Discipline: Biological Sciences
Subcategory: Cancer Research
Kayla-Marie Jones - Tuskegee University
Co-Author(s): A. Deloris Alexander, Maureen Bower, Roger Orcutt, Kathleen Hanlon, Leonard H. Billups, and David W. Threadgill
The autochthonous flora is indispensable to gastrointestinal health, which is evidenced by the fact that germ free animals are at an increased risk of morbidity and death from a variety of developmental disorders. To determine the relevance of the autochthonous gastrointestinal flora to azoxymethane (AOM)induced colorectal cancer (CRC), we subjected the specific-pathogen-free (SPF), germfree (GF) and Altered Schaedler Flora-associated (ASF) BALB/cJ and 129SvEv mice to AOM–induced CRC, for the objective of determining the role of the microflora in CRC. After a 26 week period, the product of AOM is a colon-specific tumor. We had observed that untreated SPF, ASF and GF animals do not spontaneously produce colon tumors. Histopathological exams showed tumors in AOM injected GF and ASF animals AOM–treated SPF animals did not present any tumors. After the pathological specimens were examined the GF and ASF- identified animals had high tumor incidences and tumor penetrance compared to the AOM–treated, SPF animals. There was no significant difference between GF and ASF animals in terms of tumor sizes or incidences. However, male mice had a slightly higher number of tumors and female mice exhibited slightly larger tumors.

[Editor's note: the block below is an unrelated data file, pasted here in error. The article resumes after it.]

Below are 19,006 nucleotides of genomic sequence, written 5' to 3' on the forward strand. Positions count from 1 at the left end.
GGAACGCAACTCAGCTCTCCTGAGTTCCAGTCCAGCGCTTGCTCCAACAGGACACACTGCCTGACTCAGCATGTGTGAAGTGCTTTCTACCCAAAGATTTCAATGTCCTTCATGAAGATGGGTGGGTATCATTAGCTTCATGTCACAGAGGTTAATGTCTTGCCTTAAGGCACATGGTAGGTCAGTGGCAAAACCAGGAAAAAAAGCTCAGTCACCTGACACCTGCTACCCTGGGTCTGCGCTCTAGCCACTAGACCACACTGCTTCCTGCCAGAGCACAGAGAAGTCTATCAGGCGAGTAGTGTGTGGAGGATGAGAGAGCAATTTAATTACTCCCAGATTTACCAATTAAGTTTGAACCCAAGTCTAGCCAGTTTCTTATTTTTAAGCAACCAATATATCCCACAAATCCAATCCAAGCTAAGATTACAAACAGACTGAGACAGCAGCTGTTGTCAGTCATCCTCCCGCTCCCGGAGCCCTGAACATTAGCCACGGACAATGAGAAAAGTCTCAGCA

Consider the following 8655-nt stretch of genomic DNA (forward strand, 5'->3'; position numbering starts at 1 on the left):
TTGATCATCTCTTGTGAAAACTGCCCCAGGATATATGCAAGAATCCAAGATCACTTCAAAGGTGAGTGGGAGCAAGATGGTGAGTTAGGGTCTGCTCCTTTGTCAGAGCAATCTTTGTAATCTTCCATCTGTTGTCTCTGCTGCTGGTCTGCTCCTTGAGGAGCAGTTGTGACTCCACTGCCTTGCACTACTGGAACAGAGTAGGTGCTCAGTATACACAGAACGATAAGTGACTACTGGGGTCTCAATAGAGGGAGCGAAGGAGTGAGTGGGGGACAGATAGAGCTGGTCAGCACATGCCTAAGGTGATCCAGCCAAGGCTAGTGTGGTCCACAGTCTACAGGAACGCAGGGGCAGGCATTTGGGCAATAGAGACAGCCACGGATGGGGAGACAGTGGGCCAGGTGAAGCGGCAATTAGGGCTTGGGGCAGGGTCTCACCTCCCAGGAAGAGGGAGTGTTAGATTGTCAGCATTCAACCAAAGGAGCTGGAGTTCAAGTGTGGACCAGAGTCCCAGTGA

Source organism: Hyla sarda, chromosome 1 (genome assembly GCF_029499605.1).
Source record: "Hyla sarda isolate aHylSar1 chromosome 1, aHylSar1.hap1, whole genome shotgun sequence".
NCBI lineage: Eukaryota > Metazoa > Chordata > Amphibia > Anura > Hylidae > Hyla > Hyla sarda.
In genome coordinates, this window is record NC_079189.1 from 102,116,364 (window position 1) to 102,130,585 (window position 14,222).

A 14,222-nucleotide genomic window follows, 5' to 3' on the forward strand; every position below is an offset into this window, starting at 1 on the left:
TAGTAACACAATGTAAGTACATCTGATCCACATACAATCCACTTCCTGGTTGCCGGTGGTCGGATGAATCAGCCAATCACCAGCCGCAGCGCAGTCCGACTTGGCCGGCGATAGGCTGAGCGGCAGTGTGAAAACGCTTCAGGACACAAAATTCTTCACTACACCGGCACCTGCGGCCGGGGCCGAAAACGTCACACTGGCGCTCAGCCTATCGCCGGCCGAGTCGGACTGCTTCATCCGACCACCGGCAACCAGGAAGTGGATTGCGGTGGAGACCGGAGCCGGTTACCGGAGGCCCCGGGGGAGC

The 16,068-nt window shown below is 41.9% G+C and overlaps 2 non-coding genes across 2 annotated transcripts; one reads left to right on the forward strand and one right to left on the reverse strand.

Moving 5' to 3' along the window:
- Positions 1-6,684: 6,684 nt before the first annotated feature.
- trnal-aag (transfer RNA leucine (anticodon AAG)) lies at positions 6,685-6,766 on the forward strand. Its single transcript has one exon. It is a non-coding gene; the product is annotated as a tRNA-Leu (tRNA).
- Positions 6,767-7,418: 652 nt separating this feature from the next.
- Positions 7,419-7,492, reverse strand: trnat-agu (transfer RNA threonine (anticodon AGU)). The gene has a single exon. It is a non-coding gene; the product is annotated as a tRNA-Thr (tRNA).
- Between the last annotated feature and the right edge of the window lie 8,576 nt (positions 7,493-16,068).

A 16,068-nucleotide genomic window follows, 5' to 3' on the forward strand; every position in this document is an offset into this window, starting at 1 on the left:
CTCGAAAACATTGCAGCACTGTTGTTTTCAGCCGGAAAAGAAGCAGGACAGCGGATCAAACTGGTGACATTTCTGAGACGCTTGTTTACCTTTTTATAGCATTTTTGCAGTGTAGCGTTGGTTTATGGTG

As a result, there were no statistical differences in regards to the gender–associated tumor size, location or incidence. The 129 SvEv and BALB/cJ mouse strains were not significantly different in tumor number (P=0.1358) but were significantly different in tumor size (P=0.0015) and location (P=0.0085), with larger tumors in 129SvEv animals. Histopathologically there were more tumors in 129 SvEv mice compared to Balb/c mice, but the difference was not significant (P=0.1512). There were no tumors found in most SPF identified animals. The factors influencing tumor production included gender (P=0.0118) and cage (P=0.0153), underscoring the significant role of the environment and gender in murine tumor incidence. A high–grade of tumor incidence was associated with GF and ASF 129SvEv animals compared to BALB/cJ animals. In addition, the occurrence of malignant tumors was associated with germfree status and no malignant tumors were seen in ASF and SPF groups. In conclusion, both environment and gender play a significant role in CRC development as does host genetics.
Funder Acknowledgement(s): Supported by RCMI Grant #G12RR003059NIH, HHMI MICROBE Grant #1263207, CAENS, CVMNAH, CAS, Tuskegee University; Lineberger Comprehensive Cancer Center, National Gnotobiotic Rodent Resource Center, and the Center for Gastrointestinal Biology and Disease UNC Chapel Hill.
Faculty Advisor: A. Deloris Alexander,